Sustainable Access for Waiting Mothers
Zambia is one of the most dangerous places in the world for a woman to give birth, and it is even more dangerous for rural Zambians. Sixty percent of births in rural areas occur in households without the presence of skilled health care professionals, and far from emergency obstetric and neonatal care facilities.
In order to create a more stable and safe environment for rural women to give birth, Mother’s Shelters (MS), or residential accommodations located next to health facilities represent a potentially useful, but under-utilized strategy to improve access to skilled deliveries and obstetric care.
Building upon the successes of SMGL, this project is evaluating if MS are part of the solution to increased access to facility-based deliveries in rural Zambia and, if so, how to best ensure sustainability. Given the limited research and data on the effectiveness of MS, the overall aim of the project is to shed light on whether and how MS can be used to save the lives of Zambian women and their unborn children.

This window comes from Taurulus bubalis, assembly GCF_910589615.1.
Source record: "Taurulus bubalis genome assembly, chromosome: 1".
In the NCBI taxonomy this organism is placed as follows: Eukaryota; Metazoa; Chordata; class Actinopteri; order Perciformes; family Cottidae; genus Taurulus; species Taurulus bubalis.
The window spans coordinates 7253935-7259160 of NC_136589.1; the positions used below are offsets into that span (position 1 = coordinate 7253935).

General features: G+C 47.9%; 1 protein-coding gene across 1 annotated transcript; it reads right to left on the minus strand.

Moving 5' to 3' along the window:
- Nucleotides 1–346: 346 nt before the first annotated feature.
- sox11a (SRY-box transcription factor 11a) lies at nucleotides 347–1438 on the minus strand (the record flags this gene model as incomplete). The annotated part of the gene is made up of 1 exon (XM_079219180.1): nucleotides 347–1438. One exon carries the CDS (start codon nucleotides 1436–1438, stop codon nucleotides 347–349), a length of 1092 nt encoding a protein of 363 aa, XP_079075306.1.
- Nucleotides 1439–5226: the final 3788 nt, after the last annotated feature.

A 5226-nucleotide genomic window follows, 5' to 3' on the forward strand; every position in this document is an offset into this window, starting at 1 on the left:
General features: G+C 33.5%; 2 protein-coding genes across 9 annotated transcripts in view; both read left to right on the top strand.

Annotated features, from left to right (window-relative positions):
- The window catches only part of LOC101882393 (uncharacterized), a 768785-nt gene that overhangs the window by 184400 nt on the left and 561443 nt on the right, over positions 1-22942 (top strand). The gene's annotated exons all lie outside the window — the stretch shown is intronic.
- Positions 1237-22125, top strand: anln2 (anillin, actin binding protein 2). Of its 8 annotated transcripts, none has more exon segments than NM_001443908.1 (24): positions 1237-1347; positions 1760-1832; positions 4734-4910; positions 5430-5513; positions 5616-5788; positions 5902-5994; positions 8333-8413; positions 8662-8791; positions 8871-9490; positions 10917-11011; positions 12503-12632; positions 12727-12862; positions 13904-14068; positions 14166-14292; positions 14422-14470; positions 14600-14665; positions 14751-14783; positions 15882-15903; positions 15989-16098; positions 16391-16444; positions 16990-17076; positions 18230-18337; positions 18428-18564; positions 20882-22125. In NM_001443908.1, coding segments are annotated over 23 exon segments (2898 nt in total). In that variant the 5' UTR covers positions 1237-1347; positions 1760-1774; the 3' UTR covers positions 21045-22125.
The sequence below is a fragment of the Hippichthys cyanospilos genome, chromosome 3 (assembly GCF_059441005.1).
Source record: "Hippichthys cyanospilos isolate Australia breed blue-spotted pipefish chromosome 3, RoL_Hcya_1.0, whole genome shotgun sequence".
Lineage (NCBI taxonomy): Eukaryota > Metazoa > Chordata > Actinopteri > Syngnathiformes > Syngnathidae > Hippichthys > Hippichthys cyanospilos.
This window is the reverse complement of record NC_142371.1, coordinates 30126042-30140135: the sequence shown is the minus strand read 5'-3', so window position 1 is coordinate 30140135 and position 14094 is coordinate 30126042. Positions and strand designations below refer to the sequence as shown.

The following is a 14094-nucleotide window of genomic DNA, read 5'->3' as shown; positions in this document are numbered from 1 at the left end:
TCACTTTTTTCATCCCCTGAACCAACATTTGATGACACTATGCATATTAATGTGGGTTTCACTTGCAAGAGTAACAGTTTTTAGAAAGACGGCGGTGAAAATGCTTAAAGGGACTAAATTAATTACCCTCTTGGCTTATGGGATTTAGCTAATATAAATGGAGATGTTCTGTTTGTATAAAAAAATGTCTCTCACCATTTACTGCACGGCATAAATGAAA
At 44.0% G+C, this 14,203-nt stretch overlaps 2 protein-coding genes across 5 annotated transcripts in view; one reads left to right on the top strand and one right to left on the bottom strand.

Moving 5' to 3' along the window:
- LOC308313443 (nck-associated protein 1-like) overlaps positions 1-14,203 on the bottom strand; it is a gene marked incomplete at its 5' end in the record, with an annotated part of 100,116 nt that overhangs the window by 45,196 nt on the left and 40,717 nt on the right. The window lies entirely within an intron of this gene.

To develop potential solutions, our study team engages with numerous stakeholders including: government officials, traditional leadership, community elders, men, health facility staff and the community at large.
|Principal Investigator||Nancy Scott|
|Boston University Co-Investigators||Davidson Hamer, Katherine Semrau, Taryn Vian|
|Dates of Research||2013-2014|
|Donor/Funder||Merck for Mothers